The Perils of Prequels: Rewriting Fictional History

Star Trek: TOS — a great show that bears the mark of its time (1967, not 2267).

As a longtime Star Trek fan, I was excited to hear that a new chapter would debut on television later this year. My excitement dimmed, however, when I realized that “new” is a somewhat subjective term. Though originally shrouded in mystery, it seems that the new show, Star Trek: Discovery, will be set ten years before the start of Star Trek: The Original Series (or StarTrek: TOS, to its fans).




Hollywood’s problem used to be that it cranked out too many sequels, though to be fair, this phenomenon was probably responsible for a large segment of the population having at least a minimal familiarity with Roman numerals. Prequels, though they’ve been around for a long time, never seemed quite as ubiquitous until one of science fiction’s biggest franchises cashed in by filling gaps in its fictional history.

I refer, of course, to Star Wars, which did much to kill the artistic credibility of prequels with Episodes 1, 2, and 3. But critical opinions aside, those films made money — a lot of it. More recently, Disney had a big hit with Rogue One: A Star Wars Story, which will serve as unnecessary encouragement for Disney’s plan to issue Star Wars prequels on a biannual basis. A Han Solo film is due in 2018, with Yoda and Boba Fett rumored to be getting the treatment for later films. So, we’ll see the talented Donald Glover doing his best Billy Dee Williams as young Lando Calrissian, the same way Ewan McGregor mimicked Alec Guinness in the first three Star Wars prequels. Yes, the fanboy in me wants to see that, and yes, those films will probably all make lots of money. But they will be inferior, in a fundamental way.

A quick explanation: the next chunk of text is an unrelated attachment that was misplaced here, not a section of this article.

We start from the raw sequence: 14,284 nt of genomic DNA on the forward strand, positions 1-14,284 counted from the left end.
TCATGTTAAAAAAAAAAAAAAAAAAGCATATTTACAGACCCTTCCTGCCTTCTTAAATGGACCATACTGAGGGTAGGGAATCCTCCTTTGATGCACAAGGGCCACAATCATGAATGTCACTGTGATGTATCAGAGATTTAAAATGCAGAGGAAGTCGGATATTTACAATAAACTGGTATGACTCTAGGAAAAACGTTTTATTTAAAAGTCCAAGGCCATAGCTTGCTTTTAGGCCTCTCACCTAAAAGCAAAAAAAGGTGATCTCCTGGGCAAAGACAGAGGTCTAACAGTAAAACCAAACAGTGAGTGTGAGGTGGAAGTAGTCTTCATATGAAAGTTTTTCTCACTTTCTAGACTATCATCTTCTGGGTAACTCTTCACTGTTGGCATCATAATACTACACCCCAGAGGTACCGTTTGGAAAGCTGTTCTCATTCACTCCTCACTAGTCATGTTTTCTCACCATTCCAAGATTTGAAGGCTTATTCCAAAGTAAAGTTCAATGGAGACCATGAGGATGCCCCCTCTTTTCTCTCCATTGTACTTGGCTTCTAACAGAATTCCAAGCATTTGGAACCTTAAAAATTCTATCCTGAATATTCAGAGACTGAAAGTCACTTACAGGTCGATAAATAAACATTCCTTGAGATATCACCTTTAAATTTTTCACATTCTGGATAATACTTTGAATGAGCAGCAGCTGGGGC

Prequels put the audience in the role of historians; instead of learning what happens next, we get answers to all of the less important, less interesting questions: who, how, why. Good writers can earn a knowing nod from their target audience by cleverly tying together loose ends and fragments that perhaps were never intended to be tied together, but the end result is like the fleeting, curious fascination of finding an old Polaroid camera or early progenitor of the personal computer, as opposed to the more visceral thrill of playing with a new iPhone.

Then there’s the awkwardness of real-life changing social norms, fashions, and the like, as well as different styles of video storytelling from one period to another. The events of the television prequel series Star Trek: Enterprise take place 100 years before those of Star Trek: TOS, but because Enterprise first aired in 2001 — thirty-five years after Star Trek: TOS — Enterprise seems more modern and  is notably darker in both tone of content and color palette. It just doesn’t look older than Star Trek: TOS.